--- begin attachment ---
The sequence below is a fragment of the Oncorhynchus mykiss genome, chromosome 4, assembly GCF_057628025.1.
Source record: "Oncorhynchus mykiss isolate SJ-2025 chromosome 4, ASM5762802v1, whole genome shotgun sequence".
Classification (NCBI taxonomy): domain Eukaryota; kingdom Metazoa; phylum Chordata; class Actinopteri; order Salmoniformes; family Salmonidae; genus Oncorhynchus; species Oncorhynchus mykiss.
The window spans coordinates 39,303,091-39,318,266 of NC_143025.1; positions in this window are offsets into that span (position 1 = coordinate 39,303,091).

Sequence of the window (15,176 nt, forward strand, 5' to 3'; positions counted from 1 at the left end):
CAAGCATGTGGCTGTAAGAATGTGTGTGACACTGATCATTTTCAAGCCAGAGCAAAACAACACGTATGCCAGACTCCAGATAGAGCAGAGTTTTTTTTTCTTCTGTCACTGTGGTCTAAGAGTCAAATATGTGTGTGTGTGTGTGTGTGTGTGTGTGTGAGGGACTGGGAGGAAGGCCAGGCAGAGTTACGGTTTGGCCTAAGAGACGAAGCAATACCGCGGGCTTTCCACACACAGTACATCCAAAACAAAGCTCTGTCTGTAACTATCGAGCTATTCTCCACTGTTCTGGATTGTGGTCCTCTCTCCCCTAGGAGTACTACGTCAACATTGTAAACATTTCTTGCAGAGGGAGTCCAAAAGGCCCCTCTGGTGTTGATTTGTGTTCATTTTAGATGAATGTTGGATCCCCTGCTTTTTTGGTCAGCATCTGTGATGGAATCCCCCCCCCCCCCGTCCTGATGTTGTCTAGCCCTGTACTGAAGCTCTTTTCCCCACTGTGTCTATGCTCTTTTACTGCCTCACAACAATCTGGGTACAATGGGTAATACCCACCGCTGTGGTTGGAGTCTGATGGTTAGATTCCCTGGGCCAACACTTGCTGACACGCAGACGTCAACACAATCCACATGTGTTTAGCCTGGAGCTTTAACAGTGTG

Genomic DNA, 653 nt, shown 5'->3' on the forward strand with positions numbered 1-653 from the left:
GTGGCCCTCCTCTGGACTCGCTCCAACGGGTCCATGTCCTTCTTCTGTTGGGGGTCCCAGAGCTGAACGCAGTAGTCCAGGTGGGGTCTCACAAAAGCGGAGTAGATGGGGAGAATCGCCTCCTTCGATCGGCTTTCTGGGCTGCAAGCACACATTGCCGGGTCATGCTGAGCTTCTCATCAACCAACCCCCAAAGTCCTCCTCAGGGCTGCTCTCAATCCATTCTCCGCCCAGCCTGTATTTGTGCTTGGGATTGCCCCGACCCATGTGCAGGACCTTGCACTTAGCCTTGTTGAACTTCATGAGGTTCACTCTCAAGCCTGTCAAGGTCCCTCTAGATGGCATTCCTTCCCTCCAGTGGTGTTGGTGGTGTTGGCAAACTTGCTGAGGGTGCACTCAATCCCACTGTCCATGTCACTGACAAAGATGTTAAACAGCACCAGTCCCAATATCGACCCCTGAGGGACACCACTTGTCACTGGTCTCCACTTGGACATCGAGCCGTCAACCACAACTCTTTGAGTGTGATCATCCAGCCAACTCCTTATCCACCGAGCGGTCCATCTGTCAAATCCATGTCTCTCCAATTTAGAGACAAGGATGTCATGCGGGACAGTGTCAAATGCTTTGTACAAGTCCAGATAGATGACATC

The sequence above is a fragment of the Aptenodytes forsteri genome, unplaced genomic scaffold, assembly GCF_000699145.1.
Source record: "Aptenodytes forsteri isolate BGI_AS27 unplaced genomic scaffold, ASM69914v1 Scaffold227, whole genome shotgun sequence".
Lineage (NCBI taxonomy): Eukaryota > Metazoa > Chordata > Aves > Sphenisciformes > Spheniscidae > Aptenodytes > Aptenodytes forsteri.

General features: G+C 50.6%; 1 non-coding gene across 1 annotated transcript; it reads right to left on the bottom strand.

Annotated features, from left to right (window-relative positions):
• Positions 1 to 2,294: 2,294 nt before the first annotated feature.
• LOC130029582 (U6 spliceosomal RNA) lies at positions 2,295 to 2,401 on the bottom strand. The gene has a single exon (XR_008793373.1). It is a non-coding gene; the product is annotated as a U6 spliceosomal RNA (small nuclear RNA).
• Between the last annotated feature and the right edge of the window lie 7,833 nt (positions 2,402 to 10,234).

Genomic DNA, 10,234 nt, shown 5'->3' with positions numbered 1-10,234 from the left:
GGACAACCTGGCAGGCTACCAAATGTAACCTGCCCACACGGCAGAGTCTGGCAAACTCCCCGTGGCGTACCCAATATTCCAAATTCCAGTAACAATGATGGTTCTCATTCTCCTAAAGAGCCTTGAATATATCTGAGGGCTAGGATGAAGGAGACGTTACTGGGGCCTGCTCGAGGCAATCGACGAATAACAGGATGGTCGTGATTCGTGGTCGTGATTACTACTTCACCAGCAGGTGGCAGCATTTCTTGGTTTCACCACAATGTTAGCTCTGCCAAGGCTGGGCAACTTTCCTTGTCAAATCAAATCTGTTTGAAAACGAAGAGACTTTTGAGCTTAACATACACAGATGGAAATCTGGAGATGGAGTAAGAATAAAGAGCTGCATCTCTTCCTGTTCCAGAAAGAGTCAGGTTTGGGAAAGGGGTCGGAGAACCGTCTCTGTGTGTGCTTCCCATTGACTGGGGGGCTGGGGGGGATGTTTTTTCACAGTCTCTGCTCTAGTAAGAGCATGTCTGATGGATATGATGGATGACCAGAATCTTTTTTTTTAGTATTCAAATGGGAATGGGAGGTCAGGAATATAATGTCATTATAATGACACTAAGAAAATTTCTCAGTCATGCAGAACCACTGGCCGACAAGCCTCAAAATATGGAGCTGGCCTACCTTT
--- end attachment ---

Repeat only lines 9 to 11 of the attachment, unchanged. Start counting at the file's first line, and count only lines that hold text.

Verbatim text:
The sequence above is a fragment of the Aptenodytes forsteri genome, unplaced genomic scaffold, assembly GCF_000699145.1.
Source record: "Aptenodytes forsteri isolate BGI_AS27 unplaced genomic scaffold, ASM69914v1 Scaffold227, whole genome shotgun sequence".
Lineage (NCBI taxonomy): Eukaryota > Metazoa > Chordata > Aves > Sphenisciformes > Spheniscidae > Aptenodytes > Aptenodytes forsteri.